Transformational Worship Living

Blog graphic about spiritual development that results in effective worship leadership

by John Chisum, Nashville Christian Songwriters

The goal of every song, every sermon, every choir anthem and offertory solo is that we will be transformed by our worship. Many churches in America have a culture of relevancy that is set in concrete but lack the rebar of historical authenticity and transcendence.

God’s purpose for worship has not changed. His goal is that we are changed by His presence. If we sell out a sense of His presence for cultural relevancy, we have lost everything.

Don Saliers talks about the difference between primary and secondary theology in his great book, Worship as Theology (1994, p. 16). He says that secondary theology is reading about God, studying, hearing sermons, and listening to teaching. Primary theology is worshiping God, an activity that involves spirit, soul, and body. It is dynamic, not static.

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Dr. Robert Webber wrote a book called Worship Is a Verb. Authentic worship is an active response to God’s initiative toward us in Christ by the Spirit.

Evelyn Underhill once said “Worship is the one, total adoring response of man to the one Eternal God, self-revealed in time” (Worship, 1991, p. 48). God does the revealing; we do the responding.

Worship and singing are not synonyms. Worship includes singing, but singing is not always worshiping. Singing a song in church doesn’t make me a worshiper any more than sitting in a garage makes me a Corvette or climbing a tree makes me a squirrel. Worship is an active force of the heart that must be directed to the right place: to God. If not, I will worship everything else, including myself. The end of our singing is that we encounter grace, see ourselves as we truly are, and be as He is.

Transformed worship is a life lived in Christ and for Christ. It is not life on our own, abandoned to our own spiritual devices and a doing-the-best-I-can piety. It is a deliberate abandonment of all that we are to the Spirit of God, choosing to let Him live the love and life of Christ in and through us. Worship is His way of drawing us ever closer to the heart of God. It is a relinquishing of our agendas and ambitions to don the sandals and robe of a servant, as Christ did, to wash the feet of sinners. It is a sense of brokenness that reduces us to complete dependency on Him in every moment for every breath. It is the only way to true joy and transformed leadership.

The end of all worship leading is worship living. We must live our worship if we expect others to live their own worship. We model praise and worship actions on our church platforms, but they are, in the end, symbols of an inner life devoted wholly to God. Lifting our hands tells others we lift our hearts. Bowing our knees tells others we humble ourselves to the sovereignty of God. Dancing for joy tells others that the joy of God’s Spirit has filled our hearts and forgiven our sins. Opening our mouths and singing joyful songs and hymns tells people we join in the community of worship. But all these are worthless, futile exercises without a life lived in worship the other six days of the week.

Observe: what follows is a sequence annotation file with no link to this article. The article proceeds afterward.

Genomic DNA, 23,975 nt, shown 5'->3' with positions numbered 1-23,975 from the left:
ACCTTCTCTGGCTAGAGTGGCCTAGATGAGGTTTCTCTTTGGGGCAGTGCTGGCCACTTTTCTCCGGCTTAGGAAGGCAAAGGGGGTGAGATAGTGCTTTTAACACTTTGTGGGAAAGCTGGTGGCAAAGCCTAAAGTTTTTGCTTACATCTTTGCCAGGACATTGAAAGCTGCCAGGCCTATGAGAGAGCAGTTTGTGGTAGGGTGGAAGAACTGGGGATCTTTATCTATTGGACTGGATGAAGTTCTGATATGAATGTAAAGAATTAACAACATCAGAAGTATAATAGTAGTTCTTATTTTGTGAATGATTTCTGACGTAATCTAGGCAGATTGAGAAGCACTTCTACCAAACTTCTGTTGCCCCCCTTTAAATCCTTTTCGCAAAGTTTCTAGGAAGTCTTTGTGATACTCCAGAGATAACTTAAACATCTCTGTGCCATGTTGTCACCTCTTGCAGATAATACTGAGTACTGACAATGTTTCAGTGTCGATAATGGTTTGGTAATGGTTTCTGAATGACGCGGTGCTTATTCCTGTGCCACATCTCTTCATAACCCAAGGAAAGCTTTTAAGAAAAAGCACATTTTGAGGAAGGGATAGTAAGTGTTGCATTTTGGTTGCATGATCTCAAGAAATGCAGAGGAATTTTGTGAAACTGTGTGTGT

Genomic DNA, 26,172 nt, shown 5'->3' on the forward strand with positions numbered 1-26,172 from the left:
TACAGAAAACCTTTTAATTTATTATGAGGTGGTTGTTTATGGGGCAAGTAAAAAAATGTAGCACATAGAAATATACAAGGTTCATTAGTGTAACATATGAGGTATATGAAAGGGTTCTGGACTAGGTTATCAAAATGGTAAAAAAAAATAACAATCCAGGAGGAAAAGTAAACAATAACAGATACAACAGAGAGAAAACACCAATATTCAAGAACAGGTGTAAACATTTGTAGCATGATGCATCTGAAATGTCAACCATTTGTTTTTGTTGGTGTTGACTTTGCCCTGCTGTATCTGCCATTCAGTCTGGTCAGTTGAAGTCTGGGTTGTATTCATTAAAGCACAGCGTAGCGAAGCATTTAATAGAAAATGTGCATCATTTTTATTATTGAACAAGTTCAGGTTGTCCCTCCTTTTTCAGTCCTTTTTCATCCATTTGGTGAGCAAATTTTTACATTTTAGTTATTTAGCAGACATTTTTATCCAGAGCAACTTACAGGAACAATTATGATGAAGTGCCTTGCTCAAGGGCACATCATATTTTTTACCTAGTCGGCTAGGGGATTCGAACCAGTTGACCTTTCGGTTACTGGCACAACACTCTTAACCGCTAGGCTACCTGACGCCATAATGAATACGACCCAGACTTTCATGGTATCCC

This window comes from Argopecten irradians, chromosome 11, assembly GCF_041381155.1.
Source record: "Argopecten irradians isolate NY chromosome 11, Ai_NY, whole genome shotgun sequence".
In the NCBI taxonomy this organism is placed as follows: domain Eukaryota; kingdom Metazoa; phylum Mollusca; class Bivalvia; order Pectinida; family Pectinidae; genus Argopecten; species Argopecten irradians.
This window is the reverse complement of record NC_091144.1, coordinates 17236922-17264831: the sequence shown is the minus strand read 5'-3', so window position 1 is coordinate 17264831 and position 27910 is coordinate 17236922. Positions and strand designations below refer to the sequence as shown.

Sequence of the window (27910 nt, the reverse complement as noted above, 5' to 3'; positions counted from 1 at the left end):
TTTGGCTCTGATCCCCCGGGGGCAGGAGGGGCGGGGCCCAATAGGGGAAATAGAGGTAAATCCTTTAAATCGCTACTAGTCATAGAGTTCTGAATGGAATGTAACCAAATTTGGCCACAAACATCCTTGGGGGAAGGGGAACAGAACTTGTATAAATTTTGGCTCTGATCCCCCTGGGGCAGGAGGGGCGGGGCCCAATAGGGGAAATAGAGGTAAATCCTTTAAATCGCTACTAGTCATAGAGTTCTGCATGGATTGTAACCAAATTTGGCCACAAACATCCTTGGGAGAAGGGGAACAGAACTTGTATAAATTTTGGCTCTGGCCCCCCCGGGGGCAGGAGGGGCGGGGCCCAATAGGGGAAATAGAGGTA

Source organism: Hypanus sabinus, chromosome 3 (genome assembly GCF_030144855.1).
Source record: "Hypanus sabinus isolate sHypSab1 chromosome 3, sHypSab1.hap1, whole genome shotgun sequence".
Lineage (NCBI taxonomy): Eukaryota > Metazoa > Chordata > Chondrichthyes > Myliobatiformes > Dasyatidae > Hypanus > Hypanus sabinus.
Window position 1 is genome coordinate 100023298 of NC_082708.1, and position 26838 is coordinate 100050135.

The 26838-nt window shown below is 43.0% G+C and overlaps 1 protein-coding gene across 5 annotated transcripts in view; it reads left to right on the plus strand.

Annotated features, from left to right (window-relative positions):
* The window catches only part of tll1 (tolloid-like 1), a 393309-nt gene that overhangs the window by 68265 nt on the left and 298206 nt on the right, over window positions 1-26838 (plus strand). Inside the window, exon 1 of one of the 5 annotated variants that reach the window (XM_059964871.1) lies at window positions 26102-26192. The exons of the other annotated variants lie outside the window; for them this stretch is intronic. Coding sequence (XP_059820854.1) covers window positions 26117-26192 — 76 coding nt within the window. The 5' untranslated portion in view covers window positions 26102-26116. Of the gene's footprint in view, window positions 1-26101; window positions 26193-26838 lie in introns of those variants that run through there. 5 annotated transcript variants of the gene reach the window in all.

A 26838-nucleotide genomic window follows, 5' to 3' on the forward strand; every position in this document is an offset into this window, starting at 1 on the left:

If you are to lead engaging worship, you must first recognize your own need for Christ and His Spirit to live in you. You will not depend on the newest songs or the latest technology to convince the congregation that they should be singing along. You will never reduce worship to a transaction. You will always search for the leading of the Spirit. You will be an educator of worship, a pastor of worship, an encourager of worship, and a student of worship. You will see that music is a tool for worship and not worship in itself. You will not be fooled by anyone trying to sell you a substitute for an authentic life of worship.

As a worship leader, you stand at the intersection of two worlds: the physical and the spiritual. You have coming into one ear the preferences and direction of your pastor, praise team, and congregation, and into the other ear, you’re hearing the preferences of the Holy Spirit. Hopefully, these two are close. Worship leading isn’t easy. Performing music is easier than real worship leading because it’s just music. Worship is more involved because you are leading the way for people to experience the knowledge of His presence in the church.

Download 5 of Our Best Songs FREE:  Includes demos, piano and vocal charts, and much more!

This short excerpt is from John Chisum’s practical e-book, Five Keys to Engaging Worship, which is also available in paperback at along with John's most recent e-book, Seven Proven Strategies to Write Better Songs. Check out for more information and special offers.

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Posted in: Encouragement, Leadership, Spiritual Development

John Chisum

John Chisum

John Chisum is the former Vice-President of Publishing for Star Song Media (Nashville) and the former Director of Song Development and Copyright for Integrity Media (Colorado Springs, CO), and is now Managing Partner for Nashville Christian Songwriters

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